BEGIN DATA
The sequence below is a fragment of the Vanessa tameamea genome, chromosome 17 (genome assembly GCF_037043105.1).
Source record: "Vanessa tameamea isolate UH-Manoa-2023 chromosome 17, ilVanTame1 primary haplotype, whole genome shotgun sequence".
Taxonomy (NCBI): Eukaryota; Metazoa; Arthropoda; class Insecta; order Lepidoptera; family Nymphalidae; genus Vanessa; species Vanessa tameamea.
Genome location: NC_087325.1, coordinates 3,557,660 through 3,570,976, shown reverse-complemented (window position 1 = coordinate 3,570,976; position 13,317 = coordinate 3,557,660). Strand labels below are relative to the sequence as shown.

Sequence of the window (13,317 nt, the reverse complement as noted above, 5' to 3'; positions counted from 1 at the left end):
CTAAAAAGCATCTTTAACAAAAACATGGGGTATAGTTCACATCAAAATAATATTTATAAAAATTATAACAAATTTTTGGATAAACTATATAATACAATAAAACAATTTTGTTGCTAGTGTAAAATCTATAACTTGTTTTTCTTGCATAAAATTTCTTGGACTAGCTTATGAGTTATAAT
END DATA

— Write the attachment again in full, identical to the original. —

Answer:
The sequence below is a fragment of the Vanessa tameamea genome, chromosome 17 (genome assembly GCF_037043105.1).
Source record: "Vanessa tameamea isolate UH-Manoa-2023 chromosome 17, ilVanTame1 primary haplotype, whole genome shotgun sequence".
Taxonomy (NCBI): Eukaryota; Metazoa; Arthropoda; class Insecta; order Lepidoptera; family Nymphalidae; genus Vanessa; species Vanessa tameamea.
Genome location: NC_087325.1, coordinates 3,557,660 through 3,570,976, shown reverse-complemented (window position 1 = coordinate 3,570,976; position 13,317 = coordinate 3,557,660). Strand labels below are relative to the sequence as shown.

Sequence of the window (13,317 nt, the reverse complement as noted above, 5' to 3'; positions counted from 1 at the left end):
CTAAAAAGCATCTTTAACAAAAACATGGGGTATAGTTCACATCAAAATAATATTTATAAAAATTATAACAAATTTTTGGATAAACTATATAATACAATAAAACAATTTTGTTGCTAGTGTAAAATCTATAACTTGTTTTTCTTGCATAAAATTTCTTGGACTAGCTTATGAGTTATAAT